By: Tisha Lewis – FOX 5
HYATTSVILLE, Md. – Some volunteer firefighters are feuding with career firefighters in Prince George’s County and there is so much animosity between them that they have gotten into altercations at the scene of emergency calls.
The latest battle took place over the holiday weekend with a burning home as the backdrop and involved a volunteer firefighter from the Hyattsville station. It is the second altercation between a volunteer firefighter and career firefighter so far this year.
We take this very seriously,” said Prince George’s County Fire and EMS spokesperson Mark Brady. “We are not taking this lightly whatsoever. Anytime you have violence in the workplace that violates several rules, standard operating procedures and the workplace violence policy, is of the utmost concern to everybody in the Fire and EMS department. Not only did they break rules, it makes the entire fire service look bad.”
“We don’t want to be portrayed like that,” said William Cunningham, president of the Prince George’s County Volunteer Fire and Rescue Association. “But here recently with the tension of everything that is going on, this is what is happening. Unfortunately, until everybody has a seat at the table and can put their input on both sides, I feel that this is going to be more of an embarrassment for Prince George‘s County, the fire service than it is anything else.”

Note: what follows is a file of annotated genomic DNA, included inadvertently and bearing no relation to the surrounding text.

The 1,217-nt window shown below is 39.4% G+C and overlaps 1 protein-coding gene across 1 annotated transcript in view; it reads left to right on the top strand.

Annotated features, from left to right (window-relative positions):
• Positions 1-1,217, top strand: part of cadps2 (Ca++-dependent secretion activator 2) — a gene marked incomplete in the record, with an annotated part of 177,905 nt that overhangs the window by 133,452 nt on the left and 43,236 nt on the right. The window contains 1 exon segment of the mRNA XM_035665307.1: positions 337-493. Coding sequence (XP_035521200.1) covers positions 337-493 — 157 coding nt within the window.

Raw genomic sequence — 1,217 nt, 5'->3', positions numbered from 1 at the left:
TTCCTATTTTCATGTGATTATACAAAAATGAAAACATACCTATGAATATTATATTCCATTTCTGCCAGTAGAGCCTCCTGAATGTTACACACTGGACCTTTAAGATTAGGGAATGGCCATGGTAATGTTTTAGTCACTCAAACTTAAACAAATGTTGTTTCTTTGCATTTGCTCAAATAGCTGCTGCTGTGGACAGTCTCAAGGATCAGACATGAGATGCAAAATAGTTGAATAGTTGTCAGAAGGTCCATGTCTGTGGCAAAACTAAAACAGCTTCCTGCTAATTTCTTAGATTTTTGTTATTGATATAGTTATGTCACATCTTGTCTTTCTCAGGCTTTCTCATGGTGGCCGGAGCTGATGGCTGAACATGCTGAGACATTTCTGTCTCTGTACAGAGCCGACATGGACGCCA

When asked if he feels like this could get worse, Cunningham told us, “Yes, I do.”
There are about 800 career firefighters in Prince George’s County and nearly double that number for volunteer firefighters, making it one of the largest departments in the country.
We are told the rivalry between the two groups dates back more than four decades.
Despite both groups responding to more than 150,000 calls peacefully, there are incidents like what happened on Sunday in Berwyn Heights. A career firefighter reportedly attacked a volunteer firefighter while they were both responding to a house fire. The department said it is too early to tell if this incident is due to tensions between the two groups.
“We acknowledge that with a large system as we have in Prince George’s County, as busy as we are, there are still some underlying tensions between career or paid firefighters and the volunteers,” said Brady.
Why is it happening?
“It’s the nature of the business,” Brady told us. “To be honest with you, I have been in this fire department for over 42 years and I cannot stand here today and explain to you why tensions continue between the two groups.”
“I’d call it a battle of pride,” said Cunningham. “Right now with some things that are going, we feel like we are being left behind.”
The volunteer firefighters blame unfair disciplinary actions, access to mandatory training and the volunteer department’s top brass was removed from the chain of command.
The career firefighters said it is a mystery to them on what is fueling this feud.